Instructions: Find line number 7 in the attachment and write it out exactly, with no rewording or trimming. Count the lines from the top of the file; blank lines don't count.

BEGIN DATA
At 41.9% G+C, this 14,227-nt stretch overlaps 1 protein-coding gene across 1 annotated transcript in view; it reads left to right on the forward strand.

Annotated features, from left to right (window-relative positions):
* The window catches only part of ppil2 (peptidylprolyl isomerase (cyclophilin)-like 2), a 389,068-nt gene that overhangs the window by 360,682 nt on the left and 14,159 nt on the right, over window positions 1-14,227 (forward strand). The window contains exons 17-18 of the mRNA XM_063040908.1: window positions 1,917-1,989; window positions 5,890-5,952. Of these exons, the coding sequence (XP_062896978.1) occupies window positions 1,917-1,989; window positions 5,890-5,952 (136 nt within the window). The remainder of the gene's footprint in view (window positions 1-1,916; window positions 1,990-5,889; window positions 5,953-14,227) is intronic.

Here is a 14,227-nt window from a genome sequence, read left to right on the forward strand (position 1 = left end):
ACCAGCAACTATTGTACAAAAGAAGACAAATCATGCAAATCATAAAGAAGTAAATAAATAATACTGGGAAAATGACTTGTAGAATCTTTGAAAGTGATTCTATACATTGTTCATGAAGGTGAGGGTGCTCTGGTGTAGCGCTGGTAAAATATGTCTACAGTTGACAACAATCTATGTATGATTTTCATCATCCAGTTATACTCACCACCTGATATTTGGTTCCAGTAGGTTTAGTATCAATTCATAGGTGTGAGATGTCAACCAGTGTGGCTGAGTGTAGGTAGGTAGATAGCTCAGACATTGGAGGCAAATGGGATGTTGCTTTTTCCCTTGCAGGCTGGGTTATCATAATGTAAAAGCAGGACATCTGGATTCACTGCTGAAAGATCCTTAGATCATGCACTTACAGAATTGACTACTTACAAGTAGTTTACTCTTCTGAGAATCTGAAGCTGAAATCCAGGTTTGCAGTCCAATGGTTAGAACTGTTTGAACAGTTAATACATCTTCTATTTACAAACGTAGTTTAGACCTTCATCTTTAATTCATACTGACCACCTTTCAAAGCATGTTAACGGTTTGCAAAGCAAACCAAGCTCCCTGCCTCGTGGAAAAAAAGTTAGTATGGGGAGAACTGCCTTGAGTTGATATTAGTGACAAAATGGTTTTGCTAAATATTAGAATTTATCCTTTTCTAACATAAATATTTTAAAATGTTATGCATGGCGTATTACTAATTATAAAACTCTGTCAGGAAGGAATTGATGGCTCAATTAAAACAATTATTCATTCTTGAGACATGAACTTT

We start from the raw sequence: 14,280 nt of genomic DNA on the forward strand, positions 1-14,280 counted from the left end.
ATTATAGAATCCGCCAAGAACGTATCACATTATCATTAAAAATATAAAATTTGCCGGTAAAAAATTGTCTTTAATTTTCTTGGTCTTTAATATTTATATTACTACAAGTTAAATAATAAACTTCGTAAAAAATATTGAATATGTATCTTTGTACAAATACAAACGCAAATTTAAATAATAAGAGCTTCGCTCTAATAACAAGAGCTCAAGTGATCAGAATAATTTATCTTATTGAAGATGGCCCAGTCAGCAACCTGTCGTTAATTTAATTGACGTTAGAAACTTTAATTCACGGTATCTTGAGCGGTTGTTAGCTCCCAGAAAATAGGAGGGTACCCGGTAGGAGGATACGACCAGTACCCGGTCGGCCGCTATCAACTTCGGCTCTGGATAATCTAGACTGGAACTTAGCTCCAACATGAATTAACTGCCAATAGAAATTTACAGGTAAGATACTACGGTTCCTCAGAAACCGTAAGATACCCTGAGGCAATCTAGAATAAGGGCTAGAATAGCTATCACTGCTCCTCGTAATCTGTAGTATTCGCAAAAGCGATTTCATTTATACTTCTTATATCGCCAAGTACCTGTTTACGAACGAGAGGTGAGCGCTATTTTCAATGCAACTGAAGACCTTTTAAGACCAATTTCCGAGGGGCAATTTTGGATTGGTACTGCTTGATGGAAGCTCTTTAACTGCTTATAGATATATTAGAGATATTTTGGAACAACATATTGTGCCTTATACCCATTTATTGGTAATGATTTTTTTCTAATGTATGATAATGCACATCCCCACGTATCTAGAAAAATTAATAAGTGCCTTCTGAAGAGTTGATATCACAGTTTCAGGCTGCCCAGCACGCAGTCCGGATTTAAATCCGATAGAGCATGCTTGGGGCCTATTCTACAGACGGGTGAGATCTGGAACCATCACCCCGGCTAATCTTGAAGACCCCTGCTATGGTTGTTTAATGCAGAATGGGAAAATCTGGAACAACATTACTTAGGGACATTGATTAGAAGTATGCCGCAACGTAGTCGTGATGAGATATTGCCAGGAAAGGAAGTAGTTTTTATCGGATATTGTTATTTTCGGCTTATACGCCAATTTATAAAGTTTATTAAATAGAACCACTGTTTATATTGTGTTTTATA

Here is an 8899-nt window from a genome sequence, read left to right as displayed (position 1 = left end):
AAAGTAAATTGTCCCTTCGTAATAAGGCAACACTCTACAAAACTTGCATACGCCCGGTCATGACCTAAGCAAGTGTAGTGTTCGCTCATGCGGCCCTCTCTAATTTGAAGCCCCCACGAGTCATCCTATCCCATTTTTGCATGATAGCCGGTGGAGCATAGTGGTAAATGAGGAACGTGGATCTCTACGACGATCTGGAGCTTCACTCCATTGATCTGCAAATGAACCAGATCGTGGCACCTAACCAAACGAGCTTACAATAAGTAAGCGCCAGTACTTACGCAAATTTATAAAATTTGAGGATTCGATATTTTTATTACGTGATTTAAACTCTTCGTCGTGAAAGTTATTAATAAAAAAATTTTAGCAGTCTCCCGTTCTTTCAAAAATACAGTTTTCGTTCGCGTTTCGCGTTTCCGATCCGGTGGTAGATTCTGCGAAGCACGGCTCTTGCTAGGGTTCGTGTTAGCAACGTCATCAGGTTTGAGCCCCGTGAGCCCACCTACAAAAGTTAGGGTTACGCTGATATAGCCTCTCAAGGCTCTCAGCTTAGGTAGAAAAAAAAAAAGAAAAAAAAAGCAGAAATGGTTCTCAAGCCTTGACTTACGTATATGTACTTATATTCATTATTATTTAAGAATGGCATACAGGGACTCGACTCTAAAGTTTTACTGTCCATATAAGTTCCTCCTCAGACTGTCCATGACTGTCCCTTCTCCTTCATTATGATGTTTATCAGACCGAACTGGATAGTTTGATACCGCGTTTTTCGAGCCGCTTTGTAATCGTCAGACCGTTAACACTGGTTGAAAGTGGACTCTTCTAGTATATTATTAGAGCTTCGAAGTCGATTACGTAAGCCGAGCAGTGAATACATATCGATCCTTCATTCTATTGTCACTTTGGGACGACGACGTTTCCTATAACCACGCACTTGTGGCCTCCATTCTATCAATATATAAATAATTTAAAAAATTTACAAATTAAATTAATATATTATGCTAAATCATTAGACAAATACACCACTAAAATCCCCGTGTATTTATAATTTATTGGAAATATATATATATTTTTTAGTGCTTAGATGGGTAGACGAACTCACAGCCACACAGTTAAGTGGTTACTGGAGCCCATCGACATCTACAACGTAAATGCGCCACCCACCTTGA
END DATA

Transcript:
ATTATAGAATCCGCCAAGAACGTATCACATTATCATTAAAAATATAAAATTTGCCGGTAAAAAATTGTCTTTAATTTTCTTGGTCTTTAATATTTATATTACTACAAGTTAAATAATAAACTTCGTAAAAAATATTGAATATGTATCTTTGTACAAATACAAACGCAAATTTAAATAATAAGAGCTTCGCTCTAATAACAAGAGCTCAAGTGATCAGAATAATTTATCTTATTGAAGATGGCCCAGTCAGCAACCTGTCGTTAATTTAATTGACGTTAGAAACTTTAATTCACGGTATCTTGAGCGGTTGTTAGCTCCCAGAAAATAGGAGGGTACCCGGTAGGAGGATACGACCAGTACCCGGTCGGCCGCTATCAACTTCGGCTCTGGATAATCTAGACTGGAACTTAGCTCCAACATGAATTAACTGCCAATAGAAATTTACAGGTAAGATACTACGGTTCCTCAGAAACCGTAAGATACCCTGAGGCAATCTAGAATAAGGGCTAGAATAGCTATCACTGCTCCTCGTAATCTGTAGTATTCGCAAAAGCGATTTCATTTATACTTCTTATATCGCCAAGTACCTGTTTACGAACGAGAGGTGAGCGCTATTTTCAATGCAACTGAAGACCTTTTAAGACCAATTTCCGAGGGGCAATTTTGGATTGGTACTGCTTGATGGAAGCTCTTTAACTGCTTATAGATATATTAGAGATATTTTGGAACAACATATTGTGCCTTATACCCATTTATTGGTAATGATTTTTTTCTAATGTATGATAATGCACATCCCCACGTATCTAGAAAAATTAATAAGTGCCTTCTGAAGAGTTGATATCACAGTTTCAGGCTGCCCAGCACGCAGTCCGGATTTAAATCCGATAGAGCATGCTTGGGGCCTATTCTACAGACGGGTGAGATCTGGAACCATCACCCCGGCTAATCTTGAAGACCCCTGCTATGGTTGTTTAATGCAGAATGGGAAAATCTGGAACAACATTACTTAGGGACATTGATTAGAAGTATGCCGCAACGTAGTCGTGATGAGATATTGCCAGGAAAGGAAGTAGTTTTTATCGGATATTGTTATTTTCGGCTTATACGCCAATTTATAAAGTTTATTAAATAGAACCACTGTTTATATTGTGTTTTATA